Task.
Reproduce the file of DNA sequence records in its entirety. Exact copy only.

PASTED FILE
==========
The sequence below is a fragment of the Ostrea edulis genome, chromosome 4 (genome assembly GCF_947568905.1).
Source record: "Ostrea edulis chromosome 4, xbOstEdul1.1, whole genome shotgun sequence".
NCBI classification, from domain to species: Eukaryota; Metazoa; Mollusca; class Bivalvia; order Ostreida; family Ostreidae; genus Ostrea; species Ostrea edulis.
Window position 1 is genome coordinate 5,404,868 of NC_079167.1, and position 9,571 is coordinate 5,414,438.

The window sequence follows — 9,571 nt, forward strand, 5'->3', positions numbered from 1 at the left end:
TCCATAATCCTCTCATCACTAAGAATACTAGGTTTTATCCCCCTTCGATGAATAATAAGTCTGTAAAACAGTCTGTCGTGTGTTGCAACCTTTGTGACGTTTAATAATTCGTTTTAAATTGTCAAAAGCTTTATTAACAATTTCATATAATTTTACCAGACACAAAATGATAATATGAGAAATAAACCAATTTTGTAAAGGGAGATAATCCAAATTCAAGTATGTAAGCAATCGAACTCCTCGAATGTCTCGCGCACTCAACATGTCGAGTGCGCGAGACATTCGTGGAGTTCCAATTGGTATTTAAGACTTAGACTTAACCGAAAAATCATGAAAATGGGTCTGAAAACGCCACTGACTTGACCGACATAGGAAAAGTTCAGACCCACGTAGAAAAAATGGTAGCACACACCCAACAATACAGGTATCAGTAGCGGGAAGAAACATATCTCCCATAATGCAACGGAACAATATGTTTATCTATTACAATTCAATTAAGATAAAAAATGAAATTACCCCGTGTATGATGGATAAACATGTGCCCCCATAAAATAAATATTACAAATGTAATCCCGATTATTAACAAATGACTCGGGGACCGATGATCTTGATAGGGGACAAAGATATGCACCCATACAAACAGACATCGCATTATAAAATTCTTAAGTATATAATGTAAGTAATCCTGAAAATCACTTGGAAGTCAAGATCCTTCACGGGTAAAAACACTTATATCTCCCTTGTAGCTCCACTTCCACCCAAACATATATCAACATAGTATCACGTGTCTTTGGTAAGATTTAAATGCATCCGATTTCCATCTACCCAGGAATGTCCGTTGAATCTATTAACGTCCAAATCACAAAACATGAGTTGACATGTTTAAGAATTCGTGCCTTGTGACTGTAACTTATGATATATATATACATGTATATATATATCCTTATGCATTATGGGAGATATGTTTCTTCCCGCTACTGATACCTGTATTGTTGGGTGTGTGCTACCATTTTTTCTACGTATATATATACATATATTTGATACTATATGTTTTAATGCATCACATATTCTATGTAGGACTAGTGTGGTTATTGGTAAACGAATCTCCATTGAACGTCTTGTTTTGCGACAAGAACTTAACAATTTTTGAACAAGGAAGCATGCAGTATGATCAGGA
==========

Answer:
The sequence below is a fragment of the Ostrea edulis genome, chromosome 4 (genome assembly GCF_947568905.1).
Source record: "Ostrea edulis chromosome 4, xbOstEdul1.1, whole genome shotgun sequence".
NCBI classification, from domain to species: Eukaryota; Metazoa; Mollusca; class Bivalvia; order Ostreida; family Ostreidae; genus Ostrea; species Ostrea edulis.
Window position 1 is genome coordinate 5,404,868 of NC_079167.1, and position 9,571 is coordinate 5,414,438.

The window sequence follows — 9,571 nt, forward strand, 5'->3', positions numbered from 1 at the left end:
TCCATAATCCTCTCATCACTAAGAATACTAGGTTTTATCCCCCTTCGATGAATAATAAGTCTGTAAAACAGTCTGTCGTGTGTTGCAACCTTTGTGACGTTTAATAATTCGTTTTAAATTGTCAAAAGCTTTATTAACAATTTCATATAATTTTACCAGACACAAAATGATAATATGAGAAATAAACCAATTTTGTAAAGGGAGATAATCCAAATTCAAGTATGTAAGCAATCGAACTCCTCGAATGTCTCGCGCACTCAACATGTCGAGTGCGCGAGACATTCGTGGAGTTCCAATTGGTATTTAAGACTTAGACTTAACCGAAAAATCATGAAAATGGGTCTGAAAACGCCACTGACTTGACCGACATAGGAAAAGTTCAGACCCACGTAGAAAAAATGGTAGCACACACCCAACAATACAGGTATCAGTAGCGGGAAGAAACATATCTCCCATAATGCAACGGAACAATATGTTTATCTATTACAATTCAATTAAGATAAAAAATGAAATTACCCCGTGTATGATGGATAAACATGTGCCCCCATAAAATAAATATTACAAATGTAATCCCGATTATTAACAAATGACTCGGGGACCGATGATCTTGATAGGGGACAAAGATATGCACCCATACAAACAGACATCGCATTATAAAATTCTTAAGTATATAATGTAAGTAATCCTGAAAATCACTTGGAAGTCAAGATCCTTCACGGGTAAAAACACTTATATCTCCCTTGTAGCTCCACTTCCACCCAAACATATATCAACATAGTATCACGTGTCTTTGGTAAGATTTAAATGCATCCGATTTCCATCTACCCAGGAATGTCCGTTGAATCTATTAACGTCCAAATCACAAAACATGAGTTGACATGTTTAAGAATTCGTGCCTTGTGACTGTAACTTATGATATATATATACATGTATATATATATCCTTATGCATTATGGGAGATATGTTTCTTCCCGCTACTGATACCTGTATTGTTGGGTGTGTGCTACCATTTTTTCTACGTATATATATACATATATTTGATACTATATGTTTTAATGCATCACATATTCTATGTAGGACTAGTGTGGTTATTGGTAAACGAATCTCCATTGAACGTCTTGTTTTGCGACAAGAACTTAACAATTTTTGAACAAGGAAGCATGCAGTATGATCAGGA